The first time I visited the Presidio of San Francisco was during spring break. It was love at first sight and I knew immediately that was where I wanted to spend my summer internship. I remember QiZhang and I were standing on a concrete military battery appropriated by skateboarders, overlooking the Golden Gate Bridge and the bay. With the warm sun shining, I was charmed! After that, it didn’t take long for me to hear the great news that my application was accepted. And now here I am, with 2 weeks left of a great summer internship, still charmed (albeit for the cold San Francisco weather that I was not prepared for) and having learned so much more about the field of preservation.
The Presidio is a former military base converted to a national park, run by the National Park Service and the Presidio Trust, a federal agency set up to manage the park and its properties. The site is located on the tip of San Francisco, at the mouth of the San Francisco Bay, and is one of the landing points of the Golden Gate Bridge. The site was chosen as a military base in 1776 because of its strategic location. It has flown under the flags of three different nations – Spain (1776), Mexico (1822), and finally the USA (1846).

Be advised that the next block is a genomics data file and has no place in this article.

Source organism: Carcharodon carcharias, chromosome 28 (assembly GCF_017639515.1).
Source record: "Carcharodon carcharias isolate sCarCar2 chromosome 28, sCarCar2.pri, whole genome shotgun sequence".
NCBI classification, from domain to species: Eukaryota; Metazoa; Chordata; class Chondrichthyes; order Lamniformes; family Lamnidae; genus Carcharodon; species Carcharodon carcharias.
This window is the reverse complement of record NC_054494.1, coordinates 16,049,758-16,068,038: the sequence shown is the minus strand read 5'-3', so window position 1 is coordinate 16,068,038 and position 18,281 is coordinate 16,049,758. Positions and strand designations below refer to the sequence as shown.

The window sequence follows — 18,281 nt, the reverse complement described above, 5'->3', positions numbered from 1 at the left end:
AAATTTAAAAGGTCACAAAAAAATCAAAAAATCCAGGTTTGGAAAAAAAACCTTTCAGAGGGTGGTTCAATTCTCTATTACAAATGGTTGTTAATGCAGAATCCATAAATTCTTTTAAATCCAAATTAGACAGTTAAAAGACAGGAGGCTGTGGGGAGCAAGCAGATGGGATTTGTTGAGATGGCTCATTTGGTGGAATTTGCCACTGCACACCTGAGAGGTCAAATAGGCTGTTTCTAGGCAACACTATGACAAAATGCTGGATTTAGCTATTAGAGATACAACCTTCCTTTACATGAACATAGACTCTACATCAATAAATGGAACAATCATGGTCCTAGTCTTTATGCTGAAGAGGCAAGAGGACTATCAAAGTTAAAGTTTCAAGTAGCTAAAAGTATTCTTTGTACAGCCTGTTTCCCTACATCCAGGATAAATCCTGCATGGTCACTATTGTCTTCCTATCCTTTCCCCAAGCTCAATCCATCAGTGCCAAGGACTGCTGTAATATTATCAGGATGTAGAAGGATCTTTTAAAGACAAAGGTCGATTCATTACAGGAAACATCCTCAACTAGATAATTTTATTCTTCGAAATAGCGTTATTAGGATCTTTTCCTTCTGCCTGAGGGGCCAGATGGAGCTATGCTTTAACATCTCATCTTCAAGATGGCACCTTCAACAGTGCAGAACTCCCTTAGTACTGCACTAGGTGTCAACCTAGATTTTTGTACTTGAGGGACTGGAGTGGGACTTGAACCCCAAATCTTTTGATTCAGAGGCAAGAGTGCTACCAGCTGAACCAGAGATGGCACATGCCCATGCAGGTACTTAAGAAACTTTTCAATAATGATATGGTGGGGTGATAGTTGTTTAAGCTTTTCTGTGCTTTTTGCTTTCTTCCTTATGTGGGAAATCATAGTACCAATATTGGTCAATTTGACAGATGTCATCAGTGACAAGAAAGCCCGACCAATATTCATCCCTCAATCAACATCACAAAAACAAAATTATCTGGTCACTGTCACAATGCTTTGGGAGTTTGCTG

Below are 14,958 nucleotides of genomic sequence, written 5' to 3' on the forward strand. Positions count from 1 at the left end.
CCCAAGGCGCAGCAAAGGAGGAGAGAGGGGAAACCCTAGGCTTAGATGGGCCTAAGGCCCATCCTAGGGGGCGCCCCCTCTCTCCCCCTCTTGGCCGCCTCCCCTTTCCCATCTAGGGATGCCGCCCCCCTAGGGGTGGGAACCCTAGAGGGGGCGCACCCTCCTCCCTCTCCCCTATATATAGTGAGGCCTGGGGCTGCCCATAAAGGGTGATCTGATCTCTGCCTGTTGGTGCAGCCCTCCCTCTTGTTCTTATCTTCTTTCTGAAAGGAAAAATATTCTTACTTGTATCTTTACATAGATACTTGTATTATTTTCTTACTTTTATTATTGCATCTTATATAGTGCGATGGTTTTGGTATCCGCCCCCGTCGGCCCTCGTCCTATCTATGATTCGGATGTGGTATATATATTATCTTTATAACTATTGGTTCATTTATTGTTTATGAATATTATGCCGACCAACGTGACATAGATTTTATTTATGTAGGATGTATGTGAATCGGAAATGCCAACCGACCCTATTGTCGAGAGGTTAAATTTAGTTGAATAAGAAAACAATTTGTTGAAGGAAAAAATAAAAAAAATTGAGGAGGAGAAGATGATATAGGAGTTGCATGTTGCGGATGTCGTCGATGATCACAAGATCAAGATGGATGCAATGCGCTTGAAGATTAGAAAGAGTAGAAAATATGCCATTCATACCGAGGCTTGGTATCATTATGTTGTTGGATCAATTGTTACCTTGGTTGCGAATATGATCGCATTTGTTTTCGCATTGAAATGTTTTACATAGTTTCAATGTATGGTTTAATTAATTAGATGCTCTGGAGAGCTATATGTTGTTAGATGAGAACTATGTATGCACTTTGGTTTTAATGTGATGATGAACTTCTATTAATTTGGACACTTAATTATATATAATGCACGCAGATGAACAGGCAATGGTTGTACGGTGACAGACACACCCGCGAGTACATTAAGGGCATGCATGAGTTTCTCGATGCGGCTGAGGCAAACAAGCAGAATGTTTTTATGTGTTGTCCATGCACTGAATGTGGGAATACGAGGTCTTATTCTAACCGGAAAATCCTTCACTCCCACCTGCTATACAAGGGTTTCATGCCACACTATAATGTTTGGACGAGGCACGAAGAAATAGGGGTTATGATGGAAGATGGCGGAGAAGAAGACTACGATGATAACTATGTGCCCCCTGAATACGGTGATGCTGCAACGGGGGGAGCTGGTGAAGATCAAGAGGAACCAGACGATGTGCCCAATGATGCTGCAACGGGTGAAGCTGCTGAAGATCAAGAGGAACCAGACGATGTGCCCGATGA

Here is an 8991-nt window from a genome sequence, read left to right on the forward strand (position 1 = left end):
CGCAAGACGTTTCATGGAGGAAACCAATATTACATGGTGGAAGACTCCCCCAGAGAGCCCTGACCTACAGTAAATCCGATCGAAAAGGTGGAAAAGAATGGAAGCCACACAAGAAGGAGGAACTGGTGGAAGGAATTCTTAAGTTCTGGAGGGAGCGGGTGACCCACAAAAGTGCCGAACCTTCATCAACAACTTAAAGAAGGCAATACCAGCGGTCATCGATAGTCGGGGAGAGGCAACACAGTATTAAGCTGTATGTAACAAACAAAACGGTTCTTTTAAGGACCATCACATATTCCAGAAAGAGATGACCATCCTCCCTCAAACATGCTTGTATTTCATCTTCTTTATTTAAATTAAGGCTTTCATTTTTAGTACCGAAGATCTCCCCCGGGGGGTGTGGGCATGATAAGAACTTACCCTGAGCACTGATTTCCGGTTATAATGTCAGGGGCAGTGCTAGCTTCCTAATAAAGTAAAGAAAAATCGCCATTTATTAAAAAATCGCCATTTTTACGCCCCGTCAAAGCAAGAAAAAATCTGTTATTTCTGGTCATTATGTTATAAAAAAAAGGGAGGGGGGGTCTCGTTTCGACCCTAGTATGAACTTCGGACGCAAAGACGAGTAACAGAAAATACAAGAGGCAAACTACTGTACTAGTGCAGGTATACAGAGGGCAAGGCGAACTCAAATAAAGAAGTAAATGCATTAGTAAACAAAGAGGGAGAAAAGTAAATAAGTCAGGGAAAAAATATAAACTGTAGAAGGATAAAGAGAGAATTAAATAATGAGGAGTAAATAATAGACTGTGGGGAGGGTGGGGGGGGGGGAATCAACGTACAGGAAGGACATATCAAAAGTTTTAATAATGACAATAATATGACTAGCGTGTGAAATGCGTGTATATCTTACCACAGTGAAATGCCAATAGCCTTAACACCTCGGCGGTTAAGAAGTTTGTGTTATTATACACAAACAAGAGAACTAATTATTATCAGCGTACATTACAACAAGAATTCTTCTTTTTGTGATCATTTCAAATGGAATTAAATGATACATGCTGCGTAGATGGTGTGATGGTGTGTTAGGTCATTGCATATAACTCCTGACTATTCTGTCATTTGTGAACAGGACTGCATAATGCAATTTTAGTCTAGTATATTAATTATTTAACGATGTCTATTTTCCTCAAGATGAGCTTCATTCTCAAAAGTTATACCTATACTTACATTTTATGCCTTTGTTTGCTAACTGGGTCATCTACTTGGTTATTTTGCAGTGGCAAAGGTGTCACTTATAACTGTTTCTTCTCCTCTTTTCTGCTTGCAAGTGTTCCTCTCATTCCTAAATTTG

What makes the Presidio so valuable in military and national history is that this site provides built documentation of over 200 years of military development and activities – from structures and landscaping, to the man-made but natural-looking forests, to objects and artifacts. The Presidio was added to the National Register in 1966. It goes without saying that preservation and maintenance of such an important place is a challenging task, and I am in awe of the people that have made it happen.
So as an intern in the Historic Compliance office of the Presidio Trust I am working under two Columbia HP alums, and have been tasked with compiling design guidelines for the future adaptive reuse of a group of buildings. The area is known as the Halleck Street District, a sub district of the Main Post, and is made up of a group of buildings formerly run by the post’s quartermaster. These buildings include 2 bakery buildings, two storage warehouses, and two specialty storage buildings (one for flammable storage, and the other a root house). My task has been to research and analyze the history of these buildings and from there, determine individual treatment recommendations and formulate design guidelines for the district as a whole.
This has been a challenging and rewarding task, and it’s good to know that my work will be put to use at a later stage. My experience here has been very informative and enjoyable. I have had the opportunity to see just how much it takes to run and maintain a site of this magnitude. I have also had the pleasure of seeing other historic sites including Hamilton Airfield Base, Fort Baker, the Marin County Civic Centre designed by Frank Lloyd Wright, and Alcatraz. All in all, it’s been an enriching and rewarding experience.